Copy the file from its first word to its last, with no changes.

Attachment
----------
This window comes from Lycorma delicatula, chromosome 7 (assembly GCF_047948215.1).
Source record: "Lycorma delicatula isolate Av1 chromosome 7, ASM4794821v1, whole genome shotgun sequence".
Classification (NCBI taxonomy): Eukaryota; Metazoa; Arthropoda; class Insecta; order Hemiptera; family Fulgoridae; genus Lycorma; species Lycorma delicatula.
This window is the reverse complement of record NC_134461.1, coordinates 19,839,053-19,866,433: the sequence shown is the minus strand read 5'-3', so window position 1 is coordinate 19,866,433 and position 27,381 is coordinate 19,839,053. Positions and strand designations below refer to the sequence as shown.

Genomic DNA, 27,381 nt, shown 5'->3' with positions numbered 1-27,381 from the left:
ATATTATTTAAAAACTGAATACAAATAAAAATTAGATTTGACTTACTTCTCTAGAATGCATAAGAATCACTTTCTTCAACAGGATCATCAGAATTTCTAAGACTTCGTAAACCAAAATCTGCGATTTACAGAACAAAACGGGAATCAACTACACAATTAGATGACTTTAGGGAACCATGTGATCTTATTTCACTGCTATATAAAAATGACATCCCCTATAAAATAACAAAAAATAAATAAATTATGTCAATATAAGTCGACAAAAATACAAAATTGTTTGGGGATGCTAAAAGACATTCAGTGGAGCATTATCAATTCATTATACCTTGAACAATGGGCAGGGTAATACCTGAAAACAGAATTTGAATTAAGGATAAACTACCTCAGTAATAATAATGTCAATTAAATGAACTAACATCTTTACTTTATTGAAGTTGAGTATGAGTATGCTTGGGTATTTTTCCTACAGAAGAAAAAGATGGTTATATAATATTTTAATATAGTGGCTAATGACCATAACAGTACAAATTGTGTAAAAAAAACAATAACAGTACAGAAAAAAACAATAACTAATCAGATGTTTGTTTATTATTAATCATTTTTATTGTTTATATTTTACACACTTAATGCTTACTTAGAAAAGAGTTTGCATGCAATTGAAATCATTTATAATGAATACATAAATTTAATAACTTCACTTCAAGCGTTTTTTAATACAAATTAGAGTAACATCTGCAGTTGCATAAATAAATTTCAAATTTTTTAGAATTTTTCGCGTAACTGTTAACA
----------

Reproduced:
This window comes from Lycorma delicatula, chromosome 7 (assembly GCF_047948215.1).
Source record: "Lycorma delicatula isolate Av1 chromosome 7, ASM4794821v1, whole genome shotgun sequence".
Classification (NCBI taxonomy): Eukaryota; Metazoa; Arthropoda; class Insecta; order Hemiptera; family Fulgoridae; genus Lycorma; species Lycorma delicatula.
This window is the reverse complement of record NC_134461.1, coordinates 19,839,053-19,866,433: the sequence shown is the minus strand read 5'-3', so window position 1 is coordinate 19,866,433 and position 27,381 is coordinate 19,839,053. Positions and strand designations below refer to the sequence as shown.

Genomic DNA, 27,381 nt, shown 5'->3' with positions numbered 1-27,381 from the left:
ATATTATTTAAAAACTGAATACAAATAAAAATTAGATTTGACTTACTTCTCTAGAATGCATAAGAATCACTTTCTTCAACAGGATCATCAGAATTTCTAAGACTTCGTAAACCAAAATCTGCGATTTACAGAACAAAACGGGAATCAACTACACAATTAGATGACTTTAGGGAACCATGTGATCTTATTTCACTGCTATATAAAAATGACATCCCCTATAAAATAACAAAAAATAAATAAATTATGTCAATATAAGTCGACAAAAATACAAAATTGTTTGGGGATGCTAAAAGACATTCAGTGGAGCATTATCAATTCATTATACCTTGAACAATGGGCAGGGTAATACCTGAAAACAGAATTTGAATTAAGGATAAACTACCTCAGTAATAATAATGTCAATTAAATGAACTAACATCTTTACTTTATTGAAGTTGAGTATGAGTATGCTTGGGTATTTTTCCTACAGAAGAAAAAGATGGTTATATAATATTTTAATATAGTGGCTAATGACCATAACAGTACAAATTGTGTAAAAAAAACAATAACAGTACAGAAAAAAACAATAACTAATCAGATGTTTGTTTATTATTAATCATTTTTATTGTTTATATTTTACACACTTAATGCTTACTTAGAAAAGAGTTTGCATGCAATTGAAATCATTTATAATGAATACATAAATTTAATAACTTCACTTCAAGCGTTTTTTAATACAAATTAGAGTAACATCTGCAGTTGCATAAATAAATTTCAAATTTTTTAGAATTTTTCGCGTAACTGTTAACA